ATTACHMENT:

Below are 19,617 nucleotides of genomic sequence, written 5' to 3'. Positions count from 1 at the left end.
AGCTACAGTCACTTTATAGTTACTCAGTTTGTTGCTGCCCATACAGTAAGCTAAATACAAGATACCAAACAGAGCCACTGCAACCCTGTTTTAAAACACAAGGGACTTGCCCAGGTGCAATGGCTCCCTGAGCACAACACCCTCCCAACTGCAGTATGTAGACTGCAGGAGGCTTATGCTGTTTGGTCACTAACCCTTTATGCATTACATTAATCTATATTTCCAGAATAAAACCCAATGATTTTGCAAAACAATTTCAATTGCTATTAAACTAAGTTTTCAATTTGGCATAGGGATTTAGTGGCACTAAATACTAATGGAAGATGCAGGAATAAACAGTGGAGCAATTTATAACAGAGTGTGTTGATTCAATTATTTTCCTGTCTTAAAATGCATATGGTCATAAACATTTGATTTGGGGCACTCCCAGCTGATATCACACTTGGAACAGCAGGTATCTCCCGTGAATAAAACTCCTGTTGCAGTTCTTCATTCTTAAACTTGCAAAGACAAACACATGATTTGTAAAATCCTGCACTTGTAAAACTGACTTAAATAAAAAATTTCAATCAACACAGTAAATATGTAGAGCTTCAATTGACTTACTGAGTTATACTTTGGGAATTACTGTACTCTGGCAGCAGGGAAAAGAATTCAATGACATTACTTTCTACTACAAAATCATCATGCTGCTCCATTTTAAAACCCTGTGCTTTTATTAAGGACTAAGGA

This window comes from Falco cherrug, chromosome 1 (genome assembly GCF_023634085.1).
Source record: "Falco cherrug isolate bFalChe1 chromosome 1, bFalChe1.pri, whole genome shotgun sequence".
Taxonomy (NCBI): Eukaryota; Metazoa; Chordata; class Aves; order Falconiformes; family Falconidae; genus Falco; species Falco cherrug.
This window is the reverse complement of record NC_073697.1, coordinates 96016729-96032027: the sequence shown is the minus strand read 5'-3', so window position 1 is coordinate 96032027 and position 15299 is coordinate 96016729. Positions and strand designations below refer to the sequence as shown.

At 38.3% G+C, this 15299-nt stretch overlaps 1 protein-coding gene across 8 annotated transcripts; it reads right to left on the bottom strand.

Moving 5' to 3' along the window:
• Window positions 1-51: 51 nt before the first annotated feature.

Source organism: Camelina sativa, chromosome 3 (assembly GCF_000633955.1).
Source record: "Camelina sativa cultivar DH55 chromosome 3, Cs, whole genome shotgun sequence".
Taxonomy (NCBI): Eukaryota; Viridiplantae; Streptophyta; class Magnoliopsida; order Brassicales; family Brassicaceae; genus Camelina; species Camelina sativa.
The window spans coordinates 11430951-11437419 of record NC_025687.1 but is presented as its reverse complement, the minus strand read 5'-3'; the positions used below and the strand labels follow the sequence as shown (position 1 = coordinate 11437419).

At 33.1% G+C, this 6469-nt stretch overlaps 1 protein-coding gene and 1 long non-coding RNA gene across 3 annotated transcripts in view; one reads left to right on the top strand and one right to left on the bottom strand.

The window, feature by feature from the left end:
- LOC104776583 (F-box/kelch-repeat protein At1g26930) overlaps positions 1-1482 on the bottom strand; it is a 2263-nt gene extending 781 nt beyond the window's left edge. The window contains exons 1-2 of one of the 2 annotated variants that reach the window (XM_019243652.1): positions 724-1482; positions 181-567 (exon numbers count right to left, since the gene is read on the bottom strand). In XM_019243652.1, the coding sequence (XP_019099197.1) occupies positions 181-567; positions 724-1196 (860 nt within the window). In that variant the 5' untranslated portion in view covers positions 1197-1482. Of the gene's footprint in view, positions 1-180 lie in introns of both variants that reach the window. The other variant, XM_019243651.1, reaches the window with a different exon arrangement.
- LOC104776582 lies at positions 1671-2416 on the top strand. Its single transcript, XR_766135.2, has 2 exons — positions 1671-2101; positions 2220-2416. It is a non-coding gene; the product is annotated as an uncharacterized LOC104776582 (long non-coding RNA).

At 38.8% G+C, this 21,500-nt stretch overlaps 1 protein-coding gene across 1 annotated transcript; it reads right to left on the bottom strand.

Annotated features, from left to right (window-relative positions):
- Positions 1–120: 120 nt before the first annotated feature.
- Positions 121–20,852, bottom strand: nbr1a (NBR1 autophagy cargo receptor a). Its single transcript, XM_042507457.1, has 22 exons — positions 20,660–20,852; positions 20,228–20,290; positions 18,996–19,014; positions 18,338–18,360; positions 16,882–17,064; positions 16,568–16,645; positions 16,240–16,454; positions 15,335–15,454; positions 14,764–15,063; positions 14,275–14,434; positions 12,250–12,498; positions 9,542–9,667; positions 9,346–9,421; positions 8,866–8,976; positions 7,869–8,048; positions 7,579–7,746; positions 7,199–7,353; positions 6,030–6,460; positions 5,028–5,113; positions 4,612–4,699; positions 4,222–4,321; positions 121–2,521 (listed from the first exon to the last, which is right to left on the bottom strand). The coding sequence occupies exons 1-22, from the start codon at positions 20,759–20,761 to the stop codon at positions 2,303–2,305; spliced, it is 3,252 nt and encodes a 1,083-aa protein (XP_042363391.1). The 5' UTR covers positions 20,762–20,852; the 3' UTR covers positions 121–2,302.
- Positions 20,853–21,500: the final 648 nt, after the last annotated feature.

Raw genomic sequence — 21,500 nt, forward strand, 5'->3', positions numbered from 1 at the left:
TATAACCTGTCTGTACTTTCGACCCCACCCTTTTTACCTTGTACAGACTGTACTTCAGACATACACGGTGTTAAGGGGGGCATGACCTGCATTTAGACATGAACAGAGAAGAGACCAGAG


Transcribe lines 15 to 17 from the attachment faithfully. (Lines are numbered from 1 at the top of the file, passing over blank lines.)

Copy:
The window, feature by feature from the left end:
- LOC104776583 (F-box/kelch-repeat protein At1g26930) overlaps positions 1-1482 on the bottom strand; it is a 2263-nt gene extending 781 nt beyond the window's left edge. The window contains exons 1-2 of one of the 2 annotated variants that reach the window (XM_019243652.1): positions 724-1482; positions 181-567 (exon numbers count right to left, since the gene is read on the bottom strand). In XM_019243652.1, the coding sequence (XP_019099197.1) occupies positions 181-567; positions 724-1196 (860 nt within the window). In that variant the 5' untranslated portion in view covers positions 1197-1482. Of the gene's footprint in view, positions 1-180 lie in introns of both variants that reach the window. The other variant, XM_019243651.1, reaches the window with a different exon arrangement.
- LOC104776582 lies at positions 1671-2416 on the top strand. Its single transcript, XR_766135.2, has 2 exons — positions 1671-2101; positions 2220-2416. It is a non-coding gene; the product is annotated as an uncharacterized LOC104776582 (long non-coding RNA).